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HISTORY OF THE JEWS IN RUSSIA AND POLAND - S.M. Dubnow




jewish genealogy in Argentina

HISTORY OF THE JEWS IN RUSSIA AND POLAND

FROM THE DEATH OF ALEXANDER I UNTIL THE DEATH OF ALEXANDER III

by S.M. Dubnow

A Project Gutenberg EBook

CHAPTER XVII



THE LAST YEARS OF NICHOLAS I.

1. THE "ASSORTMENT" OF THE JEWS

The beginning of the "Second Emancipation" of 1848 in Western Europe synchronized with the last phase of the era of oppression in Russia. That phase, representing the concluding seven years of pre-reformatory Russia, was a dark patch in the life of the country at large, doubly dark in the life of the Jews. The power of absolutism, banished by the March revolution from the European West, asserted itself with intensified fury in the land of the North, which had about that time earned the unenviable reputation of the "gendarme of Europe." Thrown back on its last stronghold, absolutism concentrated its energy upon the suppression of all kinds of revolutionary movements. In default of such a movement in Russia itself, this energy broke through the frontier line and found an outlet in the punitive expedition sent to support the Austrians in the pacification of mutinous Hungary. The triumphant passwords of political freedom which were given out on the other side of the Western frontier only intensified the reactionary rage on this side. Since it was impossible to punish action--for under the vigilant eye of the terrible "Third Section" [1] revolutionary endeavors were a matter of impossibility--word and thought were subject to punishment. Censorship ran riot in the subdued literature of Russia, tearing out by the roots anything that did not fit into the mould of the bureaucratic way of thinking. The quiet precincts of the Russian _intelligenzia_, who, in the retirement of their homes, ventured to dream of a better political and social order, were invaded by political detectives who snatched thence numerous victims for the scaffold, the galleys, and conscription. Such were the contrivances employed during the last years of pre-reformatory Russia to hold together the old order of things in the land of officialdom and serfdom, in that Russia which the poet Khomyakov, though patriot and Slavophile, branded thus:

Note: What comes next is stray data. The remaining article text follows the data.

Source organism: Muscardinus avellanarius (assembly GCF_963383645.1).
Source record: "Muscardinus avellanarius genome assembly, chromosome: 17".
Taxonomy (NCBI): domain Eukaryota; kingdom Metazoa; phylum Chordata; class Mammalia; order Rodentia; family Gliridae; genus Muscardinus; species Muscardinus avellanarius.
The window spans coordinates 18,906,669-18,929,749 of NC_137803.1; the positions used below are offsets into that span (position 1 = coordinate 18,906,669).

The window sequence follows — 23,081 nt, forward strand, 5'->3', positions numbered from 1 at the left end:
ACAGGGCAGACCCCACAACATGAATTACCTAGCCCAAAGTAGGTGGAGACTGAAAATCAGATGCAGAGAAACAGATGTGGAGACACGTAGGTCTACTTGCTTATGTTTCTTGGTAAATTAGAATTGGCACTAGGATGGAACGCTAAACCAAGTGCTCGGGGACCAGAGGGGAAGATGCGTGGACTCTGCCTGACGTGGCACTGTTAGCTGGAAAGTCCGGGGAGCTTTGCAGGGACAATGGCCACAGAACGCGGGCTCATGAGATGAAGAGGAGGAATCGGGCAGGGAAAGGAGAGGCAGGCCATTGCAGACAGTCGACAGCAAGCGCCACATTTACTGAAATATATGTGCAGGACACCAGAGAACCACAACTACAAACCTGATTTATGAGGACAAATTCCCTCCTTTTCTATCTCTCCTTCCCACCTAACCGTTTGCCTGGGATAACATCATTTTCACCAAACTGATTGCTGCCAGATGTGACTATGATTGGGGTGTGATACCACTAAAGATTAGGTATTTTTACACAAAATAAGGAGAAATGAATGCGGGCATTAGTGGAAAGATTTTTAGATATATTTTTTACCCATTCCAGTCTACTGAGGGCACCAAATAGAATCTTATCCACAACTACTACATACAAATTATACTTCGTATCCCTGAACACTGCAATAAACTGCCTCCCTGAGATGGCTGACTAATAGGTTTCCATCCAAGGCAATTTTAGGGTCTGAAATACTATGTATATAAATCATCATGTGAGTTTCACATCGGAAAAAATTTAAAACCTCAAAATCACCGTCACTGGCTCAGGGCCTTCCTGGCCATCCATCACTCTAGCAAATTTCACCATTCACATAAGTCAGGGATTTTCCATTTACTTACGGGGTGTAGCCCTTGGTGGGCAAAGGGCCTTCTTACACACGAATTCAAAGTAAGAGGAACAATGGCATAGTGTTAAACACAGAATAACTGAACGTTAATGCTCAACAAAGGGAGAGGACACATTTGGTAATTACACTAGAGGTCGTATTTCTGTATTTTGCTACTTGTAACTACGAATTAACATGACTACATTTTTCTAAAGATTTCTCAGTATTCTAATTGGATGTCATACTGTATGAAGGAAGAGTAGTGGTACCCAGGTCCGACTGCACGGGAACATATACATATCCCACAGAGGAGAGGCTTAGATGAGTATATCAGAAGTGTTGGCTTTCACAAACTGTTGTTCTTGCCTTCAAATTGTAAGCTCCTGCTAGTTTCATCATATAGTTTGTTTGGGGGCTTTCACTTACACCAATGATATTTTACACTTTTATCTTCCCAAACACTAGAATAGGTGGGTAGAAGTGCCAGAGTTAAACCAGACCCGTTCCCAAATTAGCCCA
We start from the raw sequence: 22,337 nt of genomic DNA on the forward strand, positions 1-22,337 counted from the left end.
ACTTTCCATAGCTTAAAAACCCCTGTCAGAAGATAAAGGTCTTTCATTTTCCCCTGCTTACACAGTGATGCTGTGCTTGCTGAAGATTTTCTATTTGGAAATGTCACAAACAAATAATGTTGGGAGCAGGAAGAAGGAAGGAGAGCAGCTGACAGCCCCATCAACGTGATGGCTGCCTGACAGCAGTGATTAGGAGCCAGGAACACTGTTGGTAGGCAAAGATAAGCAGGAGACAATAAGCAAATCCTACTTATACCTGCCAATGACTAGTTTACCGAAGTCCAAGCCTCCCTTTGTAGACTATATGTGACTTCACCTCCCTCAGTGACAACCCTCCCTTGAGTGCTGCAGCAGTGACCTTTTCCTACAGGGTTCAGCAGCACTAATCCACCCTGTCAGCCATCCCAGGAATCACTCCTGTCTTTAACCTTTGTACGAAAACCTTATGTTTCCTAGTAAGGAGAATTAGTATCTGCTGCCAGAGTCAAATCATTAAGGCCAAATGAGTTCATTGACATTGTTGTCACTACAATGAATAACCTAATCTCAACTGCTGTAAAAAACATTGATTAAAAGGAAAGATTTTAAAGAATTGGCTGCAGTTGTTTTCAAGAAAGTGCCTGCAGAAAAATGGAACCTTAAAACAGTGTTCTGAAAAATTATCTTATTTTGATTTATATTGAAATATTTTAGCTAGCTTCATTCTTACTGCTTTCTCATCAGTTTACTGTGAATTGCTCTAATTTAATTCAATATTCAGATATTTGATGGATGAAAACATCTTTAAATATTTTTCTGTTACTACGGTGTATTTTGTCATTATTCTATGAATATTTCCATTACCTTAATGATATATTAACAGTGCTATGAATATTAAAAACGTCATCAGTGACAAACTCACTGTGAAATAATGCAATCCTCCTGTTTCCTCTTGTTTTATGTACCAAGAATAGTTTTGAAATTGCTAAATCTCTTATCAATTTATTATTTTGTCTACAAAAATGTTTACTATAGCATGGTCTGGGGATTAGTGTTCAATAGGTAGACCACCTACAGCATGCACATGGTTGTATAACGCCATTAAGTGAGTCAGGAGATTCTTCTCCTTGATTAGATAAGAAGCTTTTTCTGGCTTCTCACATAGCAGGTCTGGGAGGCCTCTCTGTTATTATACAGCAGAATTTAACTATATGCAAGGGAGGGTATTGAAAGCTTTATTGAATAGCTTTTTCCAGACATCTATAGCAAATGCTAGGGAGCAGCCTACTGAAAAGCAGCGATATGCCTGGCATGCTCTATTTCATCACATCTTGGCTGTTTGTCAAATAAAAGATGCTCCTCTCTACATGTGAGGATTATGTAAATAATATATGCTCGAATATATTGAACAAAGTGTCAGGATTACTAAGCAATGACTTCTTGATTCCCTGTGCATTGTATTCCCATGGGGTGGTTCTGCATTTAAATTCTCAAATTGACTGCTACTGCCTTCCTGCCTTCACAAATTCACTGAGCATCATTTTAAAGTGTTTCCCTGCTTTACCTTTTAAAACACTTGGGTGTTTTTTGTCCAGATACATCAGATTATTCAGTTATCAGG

[Footnote 1: Compare above, p. 21, n. 1.]

    Blackened in court with falsehood's blackness,     And stained by the yoke of slavery,     Full of godless flattery, of vicious lying,     And ev'ry possible knavery.

But the full weight of "the yoke of slavery" and "falsehood's blackness," by which pre-reformatory Russia was marked, fell upon the shoulders of the most hapless section of Russian subjects, the Jews. The tragic gloom of the end of Nicholas' reign finds its only parallel in Jewish annals in the beginning of the same reign. The would-be "reforms" proposed in the interval, in the beginning of the forties, did not deceive the popular instinct. The Jews of the Pale saw not only the hand which was holding forth the charter of enlightenment but also the other hand which hid a stone in the form of new cruel restrictions. Soon the Government threw off the mask of enlightenment, and set out to realize its reserve program, that of "correcting" the Jews by police methods.